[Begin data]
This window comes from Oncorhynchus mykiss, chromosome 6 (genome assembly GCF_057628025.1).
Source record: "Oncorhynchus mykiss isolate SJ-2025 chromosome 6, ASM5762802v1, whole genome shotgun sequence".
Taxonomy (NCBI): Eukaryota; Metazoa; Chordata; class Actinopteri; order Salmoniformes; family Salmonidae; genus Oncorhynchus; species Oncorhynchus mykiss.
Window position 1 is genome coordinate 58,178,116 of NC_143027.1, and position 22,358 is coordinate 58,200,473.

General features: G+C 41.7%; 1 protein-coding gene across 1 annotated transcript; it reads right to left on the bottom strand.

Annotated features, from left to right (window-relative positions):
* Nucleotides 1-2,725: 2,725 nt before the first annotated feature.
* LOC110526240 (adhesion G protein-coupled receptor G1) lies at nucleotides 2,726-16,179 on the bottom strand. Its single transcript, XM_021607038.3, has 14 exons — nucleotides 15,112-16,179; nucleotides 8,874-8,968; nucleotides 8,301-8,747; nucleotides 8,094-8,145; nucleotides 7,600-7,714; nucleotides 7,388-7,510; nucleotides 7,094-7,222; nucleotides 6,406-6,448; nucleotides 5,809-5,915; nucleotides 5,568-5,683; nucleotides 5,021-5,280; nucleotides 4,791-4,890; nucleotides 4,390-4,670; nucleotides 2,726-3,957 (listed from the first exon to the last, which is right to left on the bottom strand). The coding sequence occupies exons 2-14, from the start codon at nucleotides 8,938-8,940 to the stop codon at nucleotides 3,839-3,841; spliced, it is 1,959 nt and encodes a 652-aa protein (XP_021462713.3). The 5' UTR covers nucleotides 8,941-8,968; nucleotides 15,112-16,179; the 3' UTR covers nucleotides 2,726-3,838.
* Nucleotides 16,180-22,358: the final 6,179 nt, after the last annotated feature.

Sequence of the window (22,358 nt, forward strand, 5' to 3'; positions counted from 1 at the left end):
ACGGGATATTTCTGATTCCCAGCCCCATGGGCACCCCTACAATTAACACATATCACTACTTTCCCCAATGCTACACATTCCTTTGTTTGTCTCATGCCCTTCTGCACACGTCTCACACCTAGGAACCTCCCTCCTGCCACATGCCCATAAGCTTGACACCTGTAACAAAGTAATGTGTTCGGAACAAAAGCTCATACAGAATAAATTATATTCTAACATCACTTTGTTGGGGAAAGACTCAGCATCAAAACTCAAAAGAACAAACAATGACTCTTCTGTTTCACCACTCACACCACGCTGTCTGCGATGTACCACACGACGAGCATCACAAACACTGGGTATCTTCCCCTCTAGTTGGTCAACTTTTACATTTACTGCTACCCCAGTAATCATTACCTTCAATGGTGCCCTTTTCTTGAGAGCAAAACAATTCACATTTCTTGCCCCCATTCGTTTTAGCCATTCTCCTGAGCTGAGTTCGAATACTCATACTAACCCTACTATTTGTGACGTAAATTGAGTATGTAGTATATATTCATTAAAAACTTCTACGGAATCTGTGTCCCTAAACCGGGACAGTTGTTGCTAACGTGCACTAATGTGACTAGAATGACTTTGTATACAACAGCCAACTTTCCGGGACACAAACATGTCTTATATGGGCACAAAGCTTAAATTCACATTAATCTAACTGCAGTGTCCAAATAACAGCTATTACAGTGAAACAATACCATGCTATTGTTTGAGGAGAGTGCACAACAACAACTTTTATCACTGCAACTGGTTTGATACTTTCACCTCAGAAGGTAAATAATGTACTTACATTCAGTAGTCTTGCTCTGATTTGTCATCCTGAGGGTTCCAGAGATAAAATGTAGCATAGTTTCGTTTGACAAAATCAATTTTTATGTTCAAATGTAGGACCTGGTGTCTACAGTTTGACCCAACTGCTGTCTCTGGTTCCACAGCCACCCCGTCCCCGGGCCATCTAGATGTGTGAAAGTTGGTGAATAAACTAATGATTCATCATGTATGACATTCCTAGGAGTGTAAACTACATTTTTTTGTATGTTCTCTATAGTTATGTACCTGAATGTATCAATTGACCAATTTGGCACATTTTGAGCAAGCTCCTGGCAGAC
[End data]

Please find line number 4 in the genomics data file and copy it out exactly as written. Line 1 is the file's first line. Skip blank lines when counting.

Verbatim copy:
Window position 1 is genome coordinate 58,178,116 of NC_143027.1, and position 22,358 is coordinate 58,200,473.